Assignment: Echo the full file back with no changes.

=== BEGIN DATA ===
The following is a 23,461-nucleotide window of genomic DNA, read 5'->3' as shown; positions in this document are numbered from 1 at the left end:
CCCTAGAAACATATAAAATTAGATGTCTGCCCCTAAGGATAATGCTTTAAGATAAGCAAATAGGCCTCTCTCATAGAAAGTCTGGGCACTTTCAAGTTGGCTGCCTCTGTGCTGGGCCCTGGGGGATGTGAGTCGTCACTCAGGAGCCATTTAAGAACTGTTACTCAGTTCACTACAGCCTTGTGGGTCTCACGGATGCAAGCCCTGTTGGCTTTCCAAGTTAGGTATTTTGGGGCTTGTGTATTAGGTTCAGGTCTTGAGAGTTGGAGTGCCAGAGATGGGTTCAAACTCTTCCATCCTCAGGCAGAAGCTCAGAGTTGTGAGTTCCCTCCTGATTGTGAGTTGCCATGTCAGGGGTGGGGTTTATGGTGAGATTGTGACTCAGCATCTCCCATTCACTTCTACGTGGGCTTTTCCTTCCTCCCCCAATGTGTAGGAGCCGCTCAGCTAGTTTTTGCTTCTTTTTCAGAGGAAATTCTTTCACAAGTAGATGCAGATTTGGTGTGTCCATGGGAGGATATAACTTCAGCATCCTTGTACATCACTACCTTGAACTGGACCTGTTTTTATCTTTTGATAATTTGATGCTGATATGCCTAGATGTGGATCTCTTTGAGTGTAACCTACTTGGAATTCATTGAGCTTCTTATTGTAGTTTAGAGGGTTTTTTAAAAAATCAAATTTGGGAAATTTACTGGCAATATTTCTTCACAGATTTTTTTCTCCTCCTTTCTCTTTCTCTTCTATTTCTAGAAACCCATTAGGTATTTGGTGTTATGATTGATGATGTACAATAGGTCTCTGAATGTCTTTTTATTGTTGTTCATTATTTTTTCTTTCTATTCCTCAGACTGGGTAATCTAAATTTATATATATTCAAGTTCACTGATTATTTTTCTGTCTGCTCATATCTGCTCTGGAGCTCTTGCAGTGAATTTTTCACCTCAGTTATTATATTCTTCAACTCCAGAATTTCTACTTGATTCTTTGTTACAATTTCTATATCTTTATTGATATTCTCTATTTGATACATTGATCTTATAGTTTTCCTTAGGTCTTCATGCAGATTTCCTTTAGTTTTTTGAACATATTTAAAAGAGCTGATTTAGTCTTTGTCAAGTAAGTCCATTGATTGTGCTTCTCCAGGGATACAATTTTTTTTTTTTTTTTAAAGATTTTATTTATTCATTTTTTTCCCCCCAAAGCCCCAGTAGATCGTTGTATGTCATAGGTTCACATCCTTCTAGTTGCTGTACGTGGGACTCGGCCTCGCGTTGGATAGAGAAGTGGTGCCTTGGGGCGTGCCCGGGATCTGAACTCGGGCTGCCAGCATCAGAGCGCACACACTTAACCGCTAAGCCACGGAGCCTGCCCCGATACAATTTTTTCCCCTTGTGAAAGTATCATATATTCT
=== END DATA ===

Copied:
The following is a 23,461-nucleotide window of genomic DNA, read 5'->3' as shown; positions in this document are numbered from 1 at the left end:
CCCTAGAAACATATAAAATTAGATGTCTGCCCCTAAGGATAATGCTTTAAGATAAGCAAATAGGCCTCTCTCATAGAAAGTCTGGGCACTTTCAAGTTGGCTGCCTCTGTGCTGGGCCCTGGGGGATGTGAGTCGTCACTCAGGAGCCATTTAAGAACTGTTACTCAGTTCACTACAGCCTTGTGGGTCTCACGGATGCAAGCCCTGTTGGCTTTCCAAGTTAGGTATTTTGGGGCTTGTGTATTAGGTTCAGGTCTTGAGAGTTGGAGTGCCAGAGATGGGTTCAAACTCTTCCATCCTCAGGCAGAAGCTCAGAGTTGTGAGTTCCCTCCTGATTGTGAGTTGCCATGTCAGGGGTGGGGTTTATGGTGAGATTGTGACTCAGCATCTCCCATTCACTTCTACGTGGGCTTTTCCTTCCTCCCCCAATGTGTAGGAGCCGCTCAGCTAGTTTTTGCTTCTTTTTCAGAGGAAATTCTTTCACAAGTAGATGCAGATTTGGTGTGTCCATGGGAGGATATAACTTCAGCATCCTTGTACATCACTACCTTGAACTGGACCTGTTTTTATCTTTTGATAATTTGATGCTGATATGCCTAGATGTGGATCTCTTTGAGTGTAACCTACTTGGAATTCATTGAGCTTCTTATTGTAGTTTAGAGGGTTTTTTAAAAAATCAAATTTGGGAAATTTACTGGCAATATTTCTTCACAGATTTTTTTCTCCTCCTTTCTCTTTCTCTTCTATTTCTAGAAACCCATTAGGTATTTGGTGTTATGATTGATGATGTACAATAGGTCTCTGAATGTCTTTTTATTGTTGTTCATTATTTTTTCTTTCTATTCCTCAGACTGGGTAATCTAAATTTATATATATTCAAGTTCACTGATTATTTTTCTGTCTGCTCATATCTGCTCTGGAGCTCTTGCAGTGAATTTTTCACCTCAGTTATTATATTCTTCAACTCCAGAATTTCTACTTGATTCTTTGTTACAATTTCTATATCTTTATTGATATTCTCTATTTGATACATTGATCTTATAGTTTTCCTTAGGTCTTCATGCAGATTTCCTTTAGTTTTTTGAACATATTTAAAAGAGCTGATTTAGTCTTTGTCAAGTAAGTCCATTGATTGTGCTTCTCCAGGGATACAATTTTTTTTTTTTTTTTAAAGATTTTATTTATTCATTTTTTTCCCCCCAAAGCCCCAGTAGATCGTTGTATGTCATAGGTTCACATCCTTCTAGTTGCTGTACGTGGGACTCGGCCTCGCGTTGGATAGAGAAGTGGTGCCTTGGGGCGTGCCCGGGATCTGAACTCGGGCTGCCAGCATCAGAGCGCACACACTTAACCGCTAAGCCACGGAGCCTGCCCCGATACAATTTTTTCCCCTTGTGAAAGTATCATATATTCT